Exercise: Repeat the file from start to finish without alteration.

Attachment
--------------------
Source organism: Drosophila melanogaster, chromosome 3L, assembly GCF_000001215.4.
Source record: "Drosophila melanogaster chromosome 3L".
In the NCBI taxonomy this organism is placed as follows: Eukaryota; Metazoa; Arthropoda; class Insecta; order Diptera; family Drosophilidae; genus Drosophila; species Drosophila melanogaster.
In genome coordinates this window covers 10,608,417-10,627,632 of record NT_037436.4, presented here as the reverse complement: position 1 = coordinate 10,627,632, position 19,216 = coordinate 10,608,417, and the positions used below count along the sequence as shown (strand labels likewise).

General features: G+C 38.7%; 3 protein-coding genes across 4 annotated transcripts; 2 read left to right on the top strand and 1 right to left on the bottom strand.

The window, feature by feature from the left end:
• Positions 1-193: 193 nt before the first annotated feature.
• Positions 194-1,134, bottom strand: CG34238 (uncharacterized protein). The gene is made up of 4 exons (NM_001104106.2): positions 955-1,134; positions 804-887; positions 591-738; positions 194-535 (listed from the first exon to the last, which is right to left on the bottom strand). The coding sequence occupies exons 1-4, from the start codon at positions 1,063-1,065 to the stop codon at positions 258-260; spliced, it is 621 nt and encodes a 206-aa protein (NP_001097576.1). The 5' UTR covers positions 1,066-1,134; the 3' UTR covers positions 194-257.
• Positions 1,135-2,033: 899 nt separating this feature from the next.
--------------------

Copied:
Source organism: Drosophila melanogaster, chromosome 3L, assembly GCF_000001215.4.
Source record: "Drosophila melanogaster chromosome 3L".
In the NCBI taxonomy this organism is placed as follows: Eukaryota; Metazoa; Arthropoda; class Insecta; order Diptera; family Drosophilidae; genus Drosophila; species Drosophila melanogaster.
In genome coordinates this window covers 10,608,417-10,627,632 of record NT_037436.4, presented here as the reverse complement: position 1 = coordinate 10,627,632, position 19,216 = coordinate 10,608,417, and the positions used below count along the sequence as shown (strand labels likewise).

General features: G+C 38.7%; 3 protein-coding genes across 4 annotated transcripts; 2 read left to right on the top strand and 1 right to left on the bottom strand.

The window, feature by feature from the left end:
• Positions 1-193: 193 nt before the first annotated feature.
• Positions 194-1,134, bottom strand: CG34238 (uncharacterized protein). The gene is made up of 4 exons (NM_001104106.2): positions 955-1,134; positions 804-887; positions 591-738; positions 194-535 (listed from the first exon to the last, which is right to left on the bottom strand). The coding sequence occupies exons 1-4, from the start codon at positions 1,063-1,065 to the stop codon at positions 258-260; spliced, it is 621 nt and encodes a 206-aa protein (NP_001097576.1). The 5' UTR covers positions 1,066-1,134; the 3' UTR covers positions 194-257.
• Positions 1,135-2,033: 899 nt separating this feature from the next.